No, the James Webb Space Telescope Didn't Find the 'Oldest Galaxy' Ever – CNET
If you’ve been following the astronomy community on Twitter or, perhaps, Captain America himself, you’ve likely come across a story about the James Webb Space Telescope’s latest find: the “oldest galaxy we’ve ever seen.”
This is exactly what we were promised from the James Webb Space Telescope. Only a week ago, the world’s collective jaw hit the floor when the first stunning images were revealed. Now the telescope is getting a proper start on its myriad science programs, but researchers have already had access to a ton of data collected during JWST’s commissioning phase and released early to researchers across the globe.
That’s how we ended up finding “the oldest galaxy” so quickly. Scientists pored through a particular dataset looking for far-off galaxies and found a candidate they’ve dubbed GL-z13, a call-back to the current confirmed record holder, GNz11.
There’s more work to be done to confirm GL-z13 is actually the new record holder – some of which will require more time pointing Webb at the galaxy – but even so, several publications have already crowned this galaxy the universal champion.
So how did we get here? And is this “the oldest galaxy” ever seen?
Over the last 24 hours, two different research groups uploaded papers (one here, the other here) to arXiv detailing their search for very distant galaxies in the James Webb data.
The website “arXiv” (I pronounce it “ark-siv” because I am a heathen, but others assure me it’s pronounced “archive”) is a preprint repository, a place for scientists to drop studies so they can be quickly disseminated to peers. It’s a great place to quickly get new research out into the world, particularly for astronomy and astrophysics, with the caveat being that the findings have not typically been peer-reviewed – an important checkpoint for validating the study and its methods.
Hubble and James Webb Space Telescope Images Compared: See the Difference
I don’t want to poop the party for GL-z13, but I do want to exercise just a teensy bit of caution. In communicating findings with such certainty, there’s potential for readers to lose trust in scientists if it turns out GL-z13 is something else entirely. Several astronomers I spoke with believe the data is quite compelling and the galaxy likely does reside a long (loooong) way away, but until there’s confirmation, GL-z13 can’t take the title of “oldest galaxy.”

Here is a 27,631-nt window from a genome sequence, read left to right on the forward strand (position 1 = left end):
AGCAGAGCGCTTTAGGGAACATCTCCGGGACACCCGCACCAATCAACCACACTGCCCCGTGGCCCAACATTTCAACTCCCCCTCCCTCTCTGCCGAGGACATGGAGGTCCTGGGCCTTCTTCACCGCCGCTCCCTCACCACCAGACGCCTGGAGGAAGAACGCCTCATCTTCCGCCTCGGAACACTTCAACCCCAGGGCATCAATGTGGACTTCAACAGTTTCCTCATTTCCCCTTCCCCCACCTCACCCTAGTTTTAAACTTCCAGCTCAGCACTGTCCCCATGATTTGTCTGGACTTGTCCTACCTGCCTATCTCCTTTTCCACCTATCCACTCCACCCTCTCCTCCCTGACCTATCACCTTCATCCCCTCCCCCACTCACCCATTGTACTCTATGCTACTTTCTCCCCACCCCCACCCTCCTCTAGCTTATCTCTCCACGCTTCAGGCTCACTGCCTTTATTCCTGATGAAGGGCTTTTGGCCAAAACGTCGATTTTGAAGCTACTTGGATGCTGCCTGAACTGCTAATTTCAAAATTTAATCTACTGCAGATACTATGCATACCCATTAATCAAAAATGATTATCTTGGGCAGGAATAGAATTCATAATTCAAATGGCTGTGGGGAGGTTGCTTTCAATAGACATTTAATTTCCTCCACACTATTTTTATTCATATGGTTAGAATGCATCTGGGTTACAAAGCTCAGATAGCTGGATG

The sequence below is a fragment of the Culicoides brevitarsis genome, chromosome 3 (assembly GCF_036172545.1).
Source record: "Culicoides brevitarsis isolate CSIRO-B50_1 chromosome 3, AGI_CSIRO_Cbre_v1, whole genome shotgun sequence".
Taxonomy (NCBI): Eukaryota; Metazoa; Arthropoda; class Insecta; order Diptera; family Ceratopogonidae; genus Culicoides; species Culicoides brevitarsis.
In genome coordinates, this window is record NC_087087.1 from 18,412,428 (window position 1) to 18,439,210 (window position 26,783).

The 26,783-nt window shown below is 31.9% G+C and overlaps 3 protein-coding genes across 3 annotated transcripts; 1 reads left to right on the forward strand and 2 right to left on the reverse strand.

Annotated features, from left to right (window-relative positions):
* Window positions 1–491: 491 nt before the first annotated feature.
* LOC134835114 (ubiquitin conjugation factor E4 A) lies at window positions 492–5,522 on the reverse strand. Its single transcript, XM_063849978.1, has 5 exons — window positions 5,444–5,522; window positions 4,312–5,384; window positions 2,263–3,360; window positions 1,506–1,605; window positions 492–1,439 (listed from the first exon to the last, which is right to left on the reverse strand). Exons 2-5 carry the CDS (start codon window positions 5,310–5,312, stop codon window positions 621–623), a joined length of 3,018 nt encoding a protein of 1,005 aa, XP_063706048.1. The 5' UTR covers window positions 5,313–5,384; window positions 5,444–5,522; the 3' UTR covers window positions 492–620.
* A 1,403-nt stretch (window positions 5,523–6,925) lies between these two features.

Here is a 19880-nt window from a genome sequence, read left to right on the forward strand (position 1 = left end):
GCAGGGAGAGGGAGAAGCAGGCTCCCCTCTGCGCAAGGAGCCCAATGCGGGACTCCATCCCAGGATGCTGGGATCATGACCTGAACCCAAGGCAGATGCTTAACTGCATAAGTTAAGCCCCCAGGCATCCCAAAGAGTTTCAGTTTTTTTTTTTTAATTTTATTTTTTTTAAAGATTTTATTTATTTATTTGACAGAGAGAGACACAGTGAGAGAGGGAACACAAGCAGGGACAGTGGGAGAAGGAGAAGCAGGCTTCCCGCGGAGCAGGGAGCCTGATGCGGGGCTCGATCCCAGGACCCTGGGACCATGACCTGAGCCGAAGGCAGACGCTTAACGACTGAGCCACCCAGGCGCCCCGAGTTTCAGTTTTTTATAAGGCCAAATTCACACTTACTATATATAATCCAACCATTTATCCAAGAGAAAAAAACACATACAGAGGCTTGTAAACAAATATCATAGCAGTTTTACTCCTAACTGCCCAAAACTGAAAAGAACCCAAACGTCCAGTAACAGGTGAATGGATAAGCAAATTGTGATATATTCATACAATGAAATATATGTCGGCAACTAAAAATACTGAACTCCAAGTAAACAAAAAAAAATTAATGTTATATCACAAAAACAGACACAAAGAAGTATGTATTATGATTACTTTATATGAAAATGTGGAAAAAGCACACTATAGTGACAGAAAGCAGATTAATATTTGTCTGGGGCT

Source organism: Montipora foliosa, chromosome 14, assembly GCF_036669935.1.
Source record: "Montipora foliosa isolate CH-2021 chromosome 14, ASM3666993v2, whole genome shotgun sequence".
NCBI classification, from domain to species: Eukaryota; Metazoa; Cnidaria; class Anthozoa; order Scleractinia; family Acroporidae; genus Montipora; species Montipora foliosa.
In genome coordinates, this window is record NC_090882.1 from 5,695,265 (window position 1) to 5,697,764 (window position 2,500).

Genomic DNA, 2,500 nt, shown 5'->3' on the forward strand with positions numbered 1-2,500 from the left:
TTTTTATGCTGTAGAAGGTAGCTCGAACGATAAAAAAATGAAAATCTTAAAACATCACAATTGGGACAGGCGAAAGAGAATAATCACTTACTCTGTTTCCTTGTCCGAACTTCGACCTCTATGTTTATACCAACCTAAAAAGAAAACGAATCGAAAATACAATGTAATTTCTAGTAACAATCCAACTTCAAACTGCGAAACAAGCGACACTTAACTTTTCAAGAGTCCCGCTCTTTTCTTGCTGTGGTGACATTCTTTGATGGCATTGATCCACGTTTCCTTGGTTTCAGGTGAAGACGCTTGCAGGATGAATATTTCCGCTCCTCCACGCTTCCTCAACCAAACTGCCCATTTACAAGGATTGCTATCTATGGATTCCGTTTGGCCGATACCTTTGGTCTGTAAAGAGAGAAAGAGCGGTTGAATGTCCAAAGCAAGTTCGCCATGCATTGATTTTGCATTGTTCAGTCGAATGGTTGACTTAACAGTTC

And to some, even that title itself is a bit misleading.
You see, GL-Z13 isn’t really “the oldest galaxy ever” – it comes from a time when the universe was barely 330 million years old. The light from that galaxy? Well, yes, it’s super old. It has traveled a long time to reach the JWST. But the galaxy itself, if confirmed, is probably the youngest galaxy ever seen, according to Nick Seymour, an astrophysicist at Curtin University in Western Australia.
“At 330 million years after the Big Bang, it can’t be more than 100 million years old at best,” Seymour said. “Hence, this really is a baby galaxy at the dawn of time.”
Getting excited about record-breaking space feats is a given. As a science journalist, I do this practically every day. But in reporting on new discoveries, it’s important to convey uncertainty. In headlines, in social posts, in the way we discuss scientific progress. We have to set the correct benchmark and leave in that uncertainty. The tale of GL-z13 is a wonderful one, and it’s only just beginning. Astronomers now have to study it a whole lot more to make sure the distances are correct.
“There’s obviously a lot of follow-up work to do, but it really is sort of a glimpse of where things are going with James Webb,” said Michael Brown, an astrophysicist at Monash University.